The Musical Journey of Souleye

Souleye’s musical career began in the trunk of a car. The rapper, hip-hop artist and songwriter was on his way to a party in pastoral New England hill country in a car so laden down with his friends that he and another teen hopped in the trunk. The year was 1996, and Souleye was still Mario Treadway, a high school kid and basketball player who had spent his entire life in the New England backwoods around Sturbridge, MA.

“I just remember the trees and the bonfire,” says Souleye. He doesn’t remember who the girl was, where the party was, or the name of the kid by the fire dropping lyrics. “He was just another kid, rhyming by the fire. I jumped in and just started rhyming.”

As one verse flowed into another, Souleye’s love for music blossomed and by the end of that evening, that bonfire session propelled him onto a road into the world of music and instilled in him and his lyrics a sense of mystical spirit.

“I got one rhyme, and then another. Before long, I wasn’t aware of what I was going to say,” Souleye says. “There is a sense of spirit with voice and rhythm. It was like I was connecting to the lyrics coming from somewhere else.”

For the last twenty years, that sense of spiritual connection has driven Souleye’s music and life. From a mountainside bonfire to Mount Shasta, in Northern California, he has followed a path not of his own creation. Like the freestyle lyrics that flow through his songs, Souleye’s musical journey has unfolded from somewhere beyond him, somewhere in the intersection of coincidence and opportunity.

When a snowboarding accident threatened to derail his college career, something “just clicked” for Souleye. He had been attending college in Florida on a basketball scholarship—sleeping with a basketball and headphones—when the accident occurred. After a brief visit back to Massachusetts, Souleye made the cross-country trek to northern California’s historic Mount Shasta, a place he describes as spiritual and one of the chakras of the planet.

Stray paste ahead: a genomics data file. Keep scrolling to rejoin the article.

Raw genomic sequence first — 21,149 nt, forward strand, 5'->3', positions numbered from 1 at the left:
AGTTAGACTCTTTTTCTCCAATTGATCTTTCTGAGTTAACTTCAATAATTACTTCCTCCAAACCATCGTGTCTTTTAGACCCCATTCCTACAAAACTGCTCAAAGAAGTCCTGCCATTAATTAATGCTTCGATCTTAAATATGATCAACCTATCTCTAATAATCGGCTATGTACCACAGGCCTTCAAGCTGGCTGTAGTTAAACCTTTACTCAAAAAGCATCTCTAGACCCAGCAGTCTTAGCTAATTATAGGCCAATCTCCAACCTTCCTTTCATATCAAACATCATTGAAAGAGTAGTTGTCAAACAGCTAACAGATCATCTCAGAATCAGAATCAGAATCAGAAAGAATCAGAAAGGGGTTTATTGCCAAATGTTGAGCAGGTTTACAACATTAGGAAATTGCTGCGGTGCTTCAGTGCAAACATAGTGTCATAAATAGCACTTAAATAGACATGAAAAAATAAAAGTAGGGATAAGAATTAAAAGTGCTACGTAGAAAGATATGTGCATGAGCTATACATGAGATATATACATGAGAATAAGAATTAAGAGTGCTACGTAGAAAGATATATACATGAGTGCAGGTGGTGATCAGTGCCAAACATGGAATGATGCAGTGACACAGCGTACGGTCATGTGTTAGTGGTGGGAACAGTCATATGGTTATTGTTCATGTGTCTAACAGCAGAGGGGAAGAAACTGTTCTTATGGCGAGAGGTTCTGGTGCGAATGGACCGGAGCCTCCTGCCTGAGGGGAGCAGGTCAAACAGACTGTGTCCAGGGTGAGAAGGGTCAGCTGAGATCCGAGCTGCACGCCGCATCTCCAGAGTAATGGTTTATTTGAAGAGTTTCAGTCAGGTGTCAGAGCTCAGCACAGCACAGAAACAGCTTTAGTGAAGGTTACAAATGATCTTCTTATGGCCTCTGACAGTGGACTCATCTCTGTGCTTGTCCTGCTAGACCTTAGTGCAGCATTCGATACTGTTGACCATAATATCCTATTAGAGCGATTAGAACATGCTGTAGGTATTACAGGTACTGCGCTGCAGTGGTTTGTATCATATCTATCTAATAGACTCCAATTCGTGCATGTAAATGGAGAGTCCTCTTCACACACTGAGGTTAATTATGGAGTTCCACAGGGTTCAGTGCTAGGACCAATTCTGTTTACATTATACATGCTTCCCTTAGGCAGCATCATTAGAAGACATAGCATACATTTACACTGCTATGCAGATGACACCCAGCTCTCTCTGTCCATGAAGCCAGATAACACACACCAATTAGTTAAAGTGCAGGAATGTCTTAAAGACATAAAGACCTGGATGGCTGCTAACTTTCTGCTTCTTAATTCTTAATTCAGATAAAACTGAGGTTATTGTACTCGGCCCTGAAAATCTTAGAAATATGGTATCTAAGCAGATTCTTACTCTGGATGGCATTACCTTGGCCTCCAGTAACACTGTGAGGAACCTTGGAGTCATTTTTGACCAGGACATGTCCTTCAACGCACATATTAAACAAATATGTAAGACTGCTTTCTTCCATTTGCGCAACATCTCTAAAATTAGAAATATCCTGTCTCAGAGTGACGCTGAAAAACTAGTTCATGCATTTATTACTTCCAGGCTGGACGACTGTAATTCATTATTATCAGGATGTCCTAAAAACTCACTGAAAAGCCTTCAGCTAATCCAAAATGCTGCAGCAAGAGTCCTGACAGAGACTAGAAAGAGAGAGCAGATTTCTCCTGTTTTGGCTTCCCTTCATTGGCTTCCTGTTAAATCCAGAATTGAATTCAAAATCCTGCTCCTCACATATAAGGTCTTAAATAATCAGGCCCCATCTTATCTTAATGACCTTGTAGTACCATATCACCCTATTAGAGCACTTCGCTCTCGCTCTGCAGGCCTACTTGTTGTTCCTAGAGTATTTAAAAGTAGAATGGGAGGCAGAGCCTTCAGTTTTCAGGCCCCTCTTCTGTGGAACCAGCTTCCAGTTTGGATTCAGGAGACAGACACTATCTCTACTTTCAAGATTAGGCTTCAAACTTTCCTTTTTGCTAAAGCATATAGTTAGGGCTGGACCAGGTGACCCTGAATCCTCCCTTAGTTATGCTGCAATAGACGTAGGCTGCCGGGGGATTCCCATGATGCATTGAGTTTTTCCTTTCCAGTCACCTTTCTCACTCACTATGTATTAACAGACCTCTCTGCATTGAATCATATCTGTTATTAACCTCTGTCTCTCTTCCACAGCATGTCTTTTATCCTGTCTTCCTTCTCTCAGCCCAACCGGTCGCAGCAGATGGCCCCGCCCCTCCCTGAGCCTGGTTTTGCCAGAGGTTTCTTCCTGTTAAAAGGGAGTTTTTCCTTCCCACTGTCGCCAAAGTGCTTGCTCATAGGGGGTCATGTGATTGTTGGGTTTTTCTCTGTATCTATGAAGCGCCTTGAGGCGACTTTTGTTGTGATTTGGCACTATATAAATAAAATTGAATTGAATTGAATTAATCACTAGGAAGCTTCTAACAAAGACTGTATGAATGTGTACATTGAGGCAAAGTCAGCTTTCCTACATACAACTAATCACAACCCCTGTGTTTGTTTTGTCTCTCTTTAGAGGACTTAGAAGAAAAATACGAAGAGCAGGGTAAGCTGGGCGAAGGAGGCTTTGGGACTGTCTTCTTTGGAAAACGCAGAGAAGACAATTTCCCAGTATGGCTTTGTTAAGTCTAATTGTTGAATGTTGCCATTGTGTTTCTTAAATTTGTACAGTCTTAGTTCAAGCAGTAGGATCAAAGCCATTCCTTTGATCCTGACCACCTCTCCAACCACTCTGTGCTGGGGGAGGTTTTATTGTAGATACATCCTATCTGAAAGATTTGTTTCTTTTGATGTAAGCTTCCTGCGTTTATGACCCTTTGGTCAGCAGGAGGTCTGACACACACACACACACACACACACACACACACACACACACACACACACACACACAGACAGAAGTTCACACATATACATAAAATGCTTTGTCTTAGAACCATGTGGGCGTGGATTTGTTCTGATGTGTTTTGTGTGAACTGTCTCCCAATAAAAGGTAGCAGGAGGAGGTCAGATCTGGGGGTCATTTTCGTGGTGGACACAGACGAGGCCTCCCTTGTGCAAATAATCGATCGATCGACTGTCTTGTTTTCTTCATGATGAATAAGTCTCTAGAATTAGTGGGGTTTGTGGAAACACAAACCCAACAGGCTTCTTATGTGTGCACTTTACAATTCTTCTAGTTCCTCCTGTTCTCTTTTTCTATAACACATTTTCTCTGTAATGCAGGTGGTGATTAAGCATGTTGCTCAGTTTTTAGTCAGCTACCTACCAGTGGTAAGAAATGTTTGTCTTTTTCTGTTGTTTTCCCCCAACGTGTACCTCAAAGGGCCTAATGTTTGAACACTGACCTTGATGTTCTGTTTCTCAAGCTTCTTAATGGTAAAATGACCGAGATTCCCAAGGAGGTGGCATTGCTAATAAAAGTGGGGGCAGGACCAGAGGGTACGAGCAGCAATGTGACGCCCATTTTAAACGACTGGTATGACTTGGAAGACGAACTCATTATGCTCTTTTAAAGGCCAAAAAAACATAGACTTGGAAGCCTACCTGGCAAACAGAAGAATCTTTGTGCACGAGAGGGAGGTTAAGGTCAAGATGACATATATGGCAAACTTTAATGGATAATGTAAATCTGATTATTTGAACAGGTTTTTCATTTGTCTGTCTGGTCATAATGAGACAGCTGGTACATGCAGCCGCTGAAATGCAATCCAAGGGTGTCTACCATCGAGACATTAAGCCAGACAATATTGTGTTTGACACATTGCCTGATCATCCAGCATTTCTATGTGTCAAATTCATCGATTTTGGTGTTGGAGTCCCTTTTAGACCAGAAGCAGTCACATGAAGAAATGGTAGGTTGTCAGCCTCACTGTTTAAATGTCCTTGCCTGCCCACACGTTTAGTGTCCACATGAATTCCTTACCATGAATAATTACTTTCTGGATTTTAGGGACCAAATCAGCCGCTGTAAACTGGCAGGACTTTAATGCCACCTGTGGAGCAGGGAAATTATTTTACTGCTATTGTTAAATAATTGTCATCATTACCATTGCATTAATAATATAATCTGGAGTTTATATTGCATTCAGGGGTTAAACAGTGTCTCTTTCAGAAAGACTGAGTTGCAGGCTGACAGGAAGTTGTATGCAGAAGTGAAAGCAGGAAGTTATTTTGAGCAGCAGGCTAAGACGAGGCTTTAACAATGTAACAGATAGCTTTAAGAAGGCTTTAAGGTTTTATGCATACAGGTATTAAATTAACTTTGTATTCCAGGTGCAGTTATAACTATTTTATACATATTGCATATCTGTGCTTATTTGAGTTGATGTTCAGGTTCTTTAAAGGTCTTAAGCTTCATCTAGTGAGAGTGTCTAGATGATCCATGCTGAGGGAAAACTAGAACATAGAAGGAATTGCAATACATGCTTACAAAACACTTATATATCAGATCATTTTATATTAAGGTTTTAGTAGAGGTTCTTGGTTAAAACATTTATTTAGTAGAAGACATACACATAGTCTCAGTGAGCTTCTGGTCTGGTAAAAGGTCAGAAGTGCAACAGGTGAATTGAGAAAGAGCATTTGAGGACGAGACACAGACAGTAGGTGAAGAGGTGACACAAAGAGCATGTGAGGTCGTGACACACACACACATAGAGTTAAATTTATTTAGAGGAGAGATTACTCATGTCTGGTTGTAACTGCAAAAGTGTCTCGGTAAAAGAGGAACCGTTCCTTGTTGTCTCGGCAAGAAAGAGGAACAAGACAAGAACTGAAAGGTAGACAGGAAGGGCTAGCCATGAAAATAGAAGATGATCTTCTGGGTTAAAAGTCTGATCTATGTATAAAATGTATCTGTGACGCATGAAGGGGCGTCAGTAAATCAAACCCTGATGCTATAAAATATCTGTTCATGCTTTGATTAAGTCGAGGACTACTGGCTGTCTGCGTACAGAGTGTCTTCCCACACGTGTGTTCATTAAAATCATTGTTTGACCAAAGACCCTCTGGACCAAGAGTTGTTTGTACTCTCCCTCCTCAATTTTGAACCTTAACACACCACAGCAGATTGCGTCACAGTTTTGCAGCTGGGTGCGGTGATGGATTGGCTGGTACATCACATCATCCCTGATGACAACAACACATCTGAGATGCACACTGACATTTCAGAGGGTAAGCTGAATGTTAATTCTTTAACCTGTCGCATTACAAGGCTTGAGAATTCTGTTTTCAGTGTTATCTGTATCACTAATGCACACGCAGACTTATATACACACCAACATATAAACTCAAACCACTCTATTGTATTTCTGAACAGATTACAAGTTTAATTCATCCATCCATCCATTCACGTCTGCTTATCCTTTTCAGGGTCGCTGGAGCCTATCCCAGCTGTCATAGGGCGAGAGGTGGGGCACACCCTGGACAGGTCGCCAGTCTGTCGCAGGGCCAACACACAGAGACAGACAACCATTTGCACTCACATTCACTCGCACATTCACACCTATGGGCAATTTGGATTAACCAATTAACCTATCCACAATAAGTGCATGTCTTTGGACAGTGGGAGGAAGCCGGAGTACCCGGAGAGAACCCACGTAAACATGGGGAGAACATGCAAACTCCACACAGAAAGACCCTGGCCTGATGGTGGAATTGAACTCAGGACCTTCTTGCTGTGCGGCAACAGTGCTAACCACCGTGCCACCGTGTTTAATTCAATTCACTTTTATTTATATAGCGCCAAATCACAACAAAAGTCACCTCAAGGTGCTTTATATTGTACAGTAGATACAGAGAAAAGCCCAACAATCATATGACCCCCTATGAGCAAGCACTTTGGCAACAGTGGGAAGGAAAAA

There, he found himself in an environment that fostered the kinds of spiritual connections he felt whenever he rapped. Meditation classes, yoga practice and Raki were just a few of the influences he absorbed in Mount Shasta, where he worked to “stay open like a sponge” and drink in the spiritual atmosphere. During this period, an imperative began to form in his mind: Music was a passion.

“If I didn’t follow this passion and be creative, then what am I here for? This is my mission,” he says.

Listening to hip-hop most of the day, though was somewhat disheartening. The music was innovative and challenging, with depth of creativity and performance. Yet the lyrics were often confrontational, frequently violent and rarely positive. Souleye knew that high-vibe words—the kinds of words with a power he was observing at Mount Shasta—could drive a positive hip-hop that was still cool.

“It’s not about changing hip-hop,” Souleye says. “It’s about providing something else for people to choose on the plate.”

He blended electronic beats and hip-hop, borrowed elements of trip hop and old school rhythms, and began a life-long practice of crossing genres. Instead of focusing on the negative, Souleye takes a circumspect approach that involves processing the negative, accepting the world around you and then looking at how you feel. At once intimate and confrontational, this is Souleye.